5. Yes absolutely. That’s a situation where a shared history makes the sort of thing I’m talking about redundant (and, of course, the point you’re making is relevant for how one looks at sexual harassment policies).

  12. @Don – There are situations where the sexual thing isn’t in play, of course. I’ve given a woman a hug after running a half-marathon together (because she got the time she was aiming at), and sex was the last thing on either of our minds at that point. But I’m not convinced there’s a sharp distinction. Or rather, I think it entirely possible that whether there is a sharp distinction is likely partly a matter of individual differences.

  13. Jeremy:

    This whole issue seems based on the supposition that it matters to most people (in this case, to women) what is on your (or my) mind.

    Most people just don’t care about my intentions or my secret desires.

    In this case, women probably are concerned that a man may take advantage of an “innocent” hug to
    touch part of them which normally one is not supposed to touch during a hug, etc., but not about what is on the man’s mind.

    There may be people who are concerned about what goes on in my mind, but they are very few and far-between.

    Now it may be that you are of a psychological bent and are interested in what goes on in the mind of others. I have the same bad habit myself, but interest in the inner life of other people is not common.

  14. Hi Amos – I can see how it looks that way, but it doesn’t straightforwardly depend on the claim that people are generally interested in what’s going on in my head.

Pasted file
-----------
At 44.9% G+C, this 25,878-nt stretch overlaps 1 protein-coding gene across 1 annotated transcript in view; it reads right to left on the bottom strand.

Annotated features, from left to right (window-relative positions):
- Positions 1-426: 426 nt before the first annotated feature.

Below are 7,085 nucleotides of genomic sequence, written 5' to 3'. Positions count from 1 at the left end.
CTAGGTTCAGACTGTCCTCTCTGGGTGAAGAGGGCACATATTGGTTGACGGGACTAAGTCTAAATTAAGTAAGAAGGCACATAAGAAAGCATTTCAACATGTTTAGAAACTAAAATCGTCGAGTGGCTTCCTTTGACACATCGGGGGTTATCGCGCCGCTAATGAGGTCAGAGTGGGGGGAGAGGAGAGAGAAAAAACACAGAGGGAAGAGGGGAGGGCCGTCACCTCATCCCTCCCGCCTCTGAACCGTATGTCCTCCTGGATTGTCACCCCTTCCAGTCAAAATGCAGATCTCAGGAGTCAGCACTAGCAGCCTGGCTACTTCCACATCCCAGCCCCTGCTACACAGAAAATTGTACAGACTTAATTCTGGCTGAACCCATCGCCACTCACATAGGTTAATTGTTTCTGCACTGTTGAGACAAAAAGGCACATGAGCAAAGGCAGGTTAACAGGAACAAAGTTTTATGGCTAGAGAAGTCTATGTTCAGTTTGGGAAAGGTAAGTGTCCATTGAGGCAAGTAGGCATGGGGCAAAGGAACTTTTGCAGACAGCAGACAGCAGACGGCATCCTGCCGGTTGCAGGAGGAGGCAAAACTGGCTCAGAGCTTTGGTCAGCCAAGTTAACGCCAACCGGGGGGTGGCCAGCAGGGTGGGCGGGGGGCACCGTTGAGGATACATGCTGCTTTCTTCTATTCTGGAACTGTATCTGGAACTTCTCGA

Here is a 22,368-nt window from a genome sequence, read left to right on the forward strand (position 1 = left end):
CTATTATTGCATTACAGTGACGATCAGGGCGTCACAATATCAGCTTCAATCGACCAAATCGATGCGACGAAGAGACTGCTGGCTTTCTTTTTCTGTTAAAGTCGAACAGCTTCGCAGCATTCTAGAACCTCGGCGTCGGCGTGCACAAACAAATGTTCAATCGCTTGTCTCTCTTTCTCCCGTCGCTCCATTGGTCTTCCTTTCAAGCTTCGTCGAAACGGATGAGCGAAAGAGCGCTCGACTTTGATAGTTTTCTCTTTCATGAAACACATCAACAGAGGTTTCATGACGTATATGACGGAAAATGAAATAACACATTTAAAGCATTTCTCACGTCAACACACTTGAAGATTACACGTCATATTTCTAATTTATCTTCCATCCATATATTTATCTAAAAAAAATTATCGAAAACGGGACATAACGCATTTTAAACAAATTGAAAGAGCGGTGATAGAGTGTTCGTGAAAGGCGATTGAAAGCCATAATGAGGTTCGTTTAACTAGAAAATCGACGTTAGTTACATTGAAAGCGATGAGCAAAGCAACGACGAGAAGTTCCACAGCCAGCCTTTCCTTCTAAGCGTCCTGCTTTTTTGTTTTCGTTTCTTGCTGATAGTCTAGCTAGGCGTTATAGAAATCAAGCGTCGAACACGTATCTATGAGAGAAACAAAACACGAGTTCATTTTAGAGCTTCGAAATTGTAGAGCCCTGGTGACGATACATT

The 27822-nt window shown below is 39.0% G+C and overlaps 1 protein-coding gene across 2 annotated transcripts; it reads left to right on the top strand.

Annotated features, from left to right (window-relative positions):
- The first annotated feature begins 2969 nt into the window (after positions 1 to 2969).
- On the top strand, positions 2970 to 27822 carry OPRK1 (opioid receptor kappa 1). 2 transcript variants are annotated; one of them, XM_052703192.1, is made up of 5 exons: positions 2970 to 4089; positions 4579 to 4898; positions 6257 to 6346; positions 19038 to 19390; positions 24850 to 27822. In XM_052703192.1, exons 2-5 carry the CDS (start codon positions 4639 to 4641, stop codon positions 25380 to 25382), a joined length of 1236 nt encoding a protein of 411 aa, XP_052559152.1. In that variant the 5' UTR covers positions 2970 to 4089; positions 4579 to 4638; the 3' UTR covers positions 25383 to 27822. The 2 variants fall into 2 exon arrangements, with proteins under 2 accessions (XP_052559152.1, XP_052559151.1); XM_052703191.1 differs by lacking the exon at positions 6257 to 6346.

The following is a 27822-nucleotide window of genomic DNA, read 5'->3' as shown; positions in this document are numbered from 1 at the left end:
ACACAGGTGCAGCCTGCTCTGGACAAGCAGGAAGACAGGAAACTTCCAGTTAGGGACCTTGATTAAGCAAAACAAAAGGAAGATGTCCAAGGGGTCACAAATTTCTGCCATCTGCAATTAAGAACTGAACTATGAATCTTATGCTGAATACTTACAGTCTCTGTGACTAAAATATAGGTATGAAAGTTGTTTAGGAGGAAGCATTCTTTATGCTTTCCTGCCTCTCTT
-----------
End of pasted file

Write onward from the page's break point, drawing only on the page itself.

Basically, I’m following Max Weber’s dictum that an act is partly defined by the meaning that it has for the social actors involved. In the situation I’m describing, there is a disjunction between what the act means for me and what it means for the other person, and the other person isn’t (immediately) aware of this disjunction. This means they think they’re participating in an act of one nature, whereas they’re really participating in an act of a different nature.

    My argument is that some proportion of these people would be bothered about this disjunction if they knew about it, and because a cautionary principle is in play, it is necessary to worry about the fact they’d be bothered (because of thoughts about informed consent when it comes to unwanted physical contact).

    In an odd kind of way, it is precisely because people don’t spend much time worrying about what’s going on in other people’s minds (unless they have particular reason to do so), this difficulty arises.